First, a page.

What’s in a name?
First of all, let’s get the terminology straight. Compressor surge often goes by many other names (usually in reference to the distinct sound made when surge occurs) such as turkey, pigeon, dove, dose, wastegate chatter, sequential BOV and undoubtedly many others I am not aware of or have yet to be invented!
Whilst I can’t argue that compressor surge noise does share a similarity to the noise made by certain avian species, the remainder of these names are either misleading or flat out incorrect. For example:
I have no idea how this name was derived, but it is most commonly associated with the Holden VL Turbo, since no factory diverter valve is fitted and it compressor surges readily. Going further, a “Dose Pipe” typically refers to any type of pod filter arrangement that makes the fluttering sound louder than with a factory airbox, therefore a “Dose Pipe” is not a device that creates the fluttering sound, but rather a means of making it louder.
This is a term that has found its way into common turbo vocabulary, and is often incorrectly used to describe compressor surge. Whilst it is possible for a wastegate to make a small clattering or rattling noise if it is just at the point of opening (exhaust pulses can make it vibrate on its seat before it lifts clear), it has nothing to do with compressor surge.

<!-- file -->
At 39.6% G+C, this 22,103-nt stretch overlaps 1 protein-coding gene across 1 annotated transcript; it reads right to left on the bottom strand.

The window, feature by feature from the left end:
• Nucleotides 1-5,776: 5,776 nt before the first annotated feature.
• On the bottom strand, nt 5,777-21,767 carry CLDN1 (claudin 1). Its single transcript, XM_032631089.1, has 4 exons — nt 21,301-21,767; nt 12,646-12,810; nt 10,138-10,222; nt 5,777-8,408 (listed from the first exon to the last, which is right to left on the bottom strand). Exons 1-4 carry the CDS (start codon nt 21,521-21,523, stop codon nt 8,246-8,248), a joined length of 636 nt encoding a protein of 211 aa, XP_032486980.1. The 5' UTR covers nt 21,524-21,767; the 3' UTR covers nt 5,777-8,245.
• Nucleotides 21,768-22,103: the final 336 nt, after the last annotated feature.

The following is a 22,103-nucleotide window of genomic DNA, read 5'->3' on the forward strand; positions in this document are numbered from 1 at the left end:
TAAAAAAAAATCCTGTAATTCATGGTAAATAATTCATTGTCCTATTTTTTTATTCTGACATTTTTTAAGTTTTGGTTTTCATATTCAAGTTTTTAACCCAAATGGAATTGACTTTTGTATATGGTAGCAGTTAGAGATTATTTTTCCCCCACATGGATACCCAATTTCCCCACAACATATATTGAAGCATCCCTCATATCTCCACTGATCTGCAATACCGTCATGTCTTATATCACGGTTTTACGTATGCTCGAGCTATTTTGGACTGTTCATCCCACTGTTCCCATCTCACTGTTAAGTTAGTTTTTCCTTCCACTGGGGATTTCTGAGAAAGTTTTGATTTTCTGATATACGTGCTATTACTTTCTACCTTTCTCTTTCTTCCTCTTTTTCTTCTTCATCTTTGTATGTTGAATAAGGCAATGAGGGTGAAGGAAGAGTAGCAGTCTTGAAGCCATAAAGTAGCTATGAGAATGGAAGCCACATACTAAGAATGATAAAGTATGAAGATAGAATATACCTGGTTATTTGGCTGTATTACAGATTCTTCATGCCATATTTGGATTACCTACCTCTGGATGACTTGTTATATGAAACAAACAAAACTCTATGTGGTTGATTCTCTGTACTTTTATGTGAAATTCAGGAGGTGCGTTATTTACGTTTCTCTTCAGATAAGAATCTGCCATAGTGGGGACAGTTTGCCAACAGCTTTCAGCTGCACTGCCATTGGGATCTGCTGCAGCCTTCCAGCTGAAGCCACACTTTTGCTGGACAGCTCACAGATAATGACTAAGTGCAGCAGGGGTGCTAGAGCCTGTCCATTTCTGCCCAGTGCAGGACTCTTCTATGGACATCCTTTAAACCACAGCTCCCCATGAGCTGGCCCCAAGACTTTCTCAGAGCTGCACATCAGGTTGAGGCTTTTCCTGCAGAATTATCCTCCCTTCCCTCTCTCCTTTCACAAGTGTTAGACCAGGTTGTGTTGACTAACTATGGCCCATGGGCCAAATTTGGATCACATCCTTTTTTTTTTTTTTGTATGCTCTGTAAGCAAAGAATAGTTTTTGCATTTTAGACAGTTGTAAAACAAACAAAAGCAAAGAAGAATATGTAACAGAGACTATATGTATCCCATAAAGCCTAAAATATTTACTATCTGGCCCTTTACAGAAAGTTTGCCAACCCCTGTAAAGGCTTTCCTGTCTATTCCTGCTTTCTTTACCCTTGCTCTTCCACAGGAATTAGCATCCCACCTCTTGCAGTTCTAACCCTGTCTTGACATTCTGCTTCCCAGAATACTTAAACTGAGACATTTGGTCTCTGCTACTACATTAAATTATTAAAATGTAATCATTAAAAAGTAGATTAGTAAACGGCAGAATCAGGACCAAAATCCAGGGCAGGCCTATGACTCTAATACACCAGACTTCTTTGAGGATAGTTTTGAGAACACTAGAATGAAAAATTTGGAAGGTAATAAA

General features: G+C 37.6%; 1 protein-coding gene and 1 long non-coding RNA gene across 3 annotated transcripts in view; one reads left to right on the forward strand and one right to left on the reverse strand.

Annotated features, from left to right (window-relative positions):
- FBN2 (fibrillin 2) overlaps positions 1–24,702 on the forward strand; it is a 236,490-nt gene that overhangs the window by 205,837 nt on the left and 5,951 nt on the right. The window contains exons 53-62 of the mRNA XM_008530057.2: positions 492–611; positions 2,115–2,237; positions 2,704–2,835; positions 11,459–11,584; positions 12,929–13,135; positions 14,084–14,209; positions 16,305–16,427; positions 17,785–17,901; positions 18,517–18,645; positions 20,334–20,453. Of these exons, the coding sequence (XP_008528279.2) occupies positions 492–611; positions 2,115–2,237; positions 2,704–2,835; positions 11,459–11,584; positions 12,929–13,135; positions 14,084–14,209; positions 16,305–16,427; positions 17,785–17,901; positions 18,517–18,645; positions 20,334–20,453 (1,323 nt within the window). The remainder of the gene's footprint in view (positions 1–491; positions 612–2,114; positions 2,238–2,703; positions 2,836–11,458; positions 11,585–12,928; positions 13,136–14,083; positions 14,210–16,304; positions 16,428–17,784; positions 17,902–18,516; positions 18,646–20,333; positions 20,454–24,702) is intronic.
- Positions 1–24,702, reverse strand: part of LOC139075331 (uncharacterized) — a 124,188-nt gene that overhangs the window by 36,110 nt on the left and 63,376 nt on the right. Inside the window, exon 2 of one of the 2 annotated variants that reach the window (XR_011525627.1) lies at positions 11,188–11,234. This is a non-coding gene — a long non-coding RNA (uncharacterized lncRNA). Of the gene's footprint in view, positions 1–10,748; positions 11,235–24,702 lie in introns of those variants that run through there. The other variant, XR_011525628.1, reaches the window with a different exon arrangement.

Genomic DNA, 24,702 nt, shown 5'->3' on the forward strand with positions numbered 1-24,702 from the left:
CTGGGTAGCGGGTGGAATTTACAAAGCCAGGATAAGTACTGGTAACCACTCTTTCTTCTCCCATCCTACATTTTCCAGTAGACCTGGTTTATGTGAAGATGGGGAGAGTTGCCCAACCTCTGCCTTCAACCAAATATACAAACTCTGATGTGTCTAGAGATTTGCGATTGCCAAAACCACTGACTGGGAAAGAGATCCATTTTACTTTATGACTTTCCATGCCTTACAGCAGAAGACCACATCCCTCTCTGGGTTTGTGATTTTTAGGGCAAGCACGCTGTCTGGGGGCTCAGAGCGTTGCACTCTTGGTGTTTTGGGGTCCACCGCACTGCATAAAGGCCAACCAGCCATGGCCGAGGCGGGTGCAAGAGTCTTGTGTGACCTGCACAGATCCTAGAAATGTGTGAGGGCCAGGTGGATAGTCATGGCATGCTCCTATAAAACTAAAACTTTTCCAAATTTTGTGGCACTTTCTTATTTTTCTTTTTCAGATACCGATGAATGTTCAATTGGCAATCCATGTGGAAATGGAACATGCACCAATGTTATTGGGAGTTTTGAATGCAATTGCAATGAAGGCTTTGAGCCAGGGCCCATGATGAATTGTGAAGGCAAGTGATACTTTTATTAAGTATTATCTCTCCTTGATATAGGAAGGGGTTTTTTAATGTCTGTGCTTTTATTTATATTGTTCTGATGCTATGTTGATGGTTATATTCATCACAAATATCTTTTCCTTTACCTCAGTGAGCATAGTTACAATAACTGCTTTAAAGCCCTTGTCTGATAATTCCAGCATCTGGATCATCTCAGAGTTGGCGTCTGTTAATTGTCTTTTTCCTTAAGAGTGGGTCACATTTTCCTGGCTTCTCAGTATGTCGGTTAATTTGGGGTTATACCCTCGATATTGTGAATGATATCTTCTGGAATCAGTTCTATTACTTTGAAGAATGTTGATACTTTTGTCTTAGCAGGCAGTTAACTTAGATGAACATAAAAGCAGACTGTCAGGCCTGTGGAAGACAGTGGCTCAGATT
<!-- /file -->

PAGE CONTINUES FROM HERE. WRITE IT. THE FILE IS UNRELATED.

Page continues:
Compressor surge is often thought to be the sound made by a specific type of “sequential” BOV. In actual fact, no BOV makes the compressor surge fluttering sound, the noise actually comes from the turbo. This certain “sequential” BOV however is often responsible for causing compressor surge, which is how this misconception propagates.
What is compressor surge?
To the driver, compressor surge is apparent as a fluttering or repeated “choofing” sound, typically when closing the throttle.
Here’s a good YouTube link showing classic compressor surge caused by the absence of a BOV.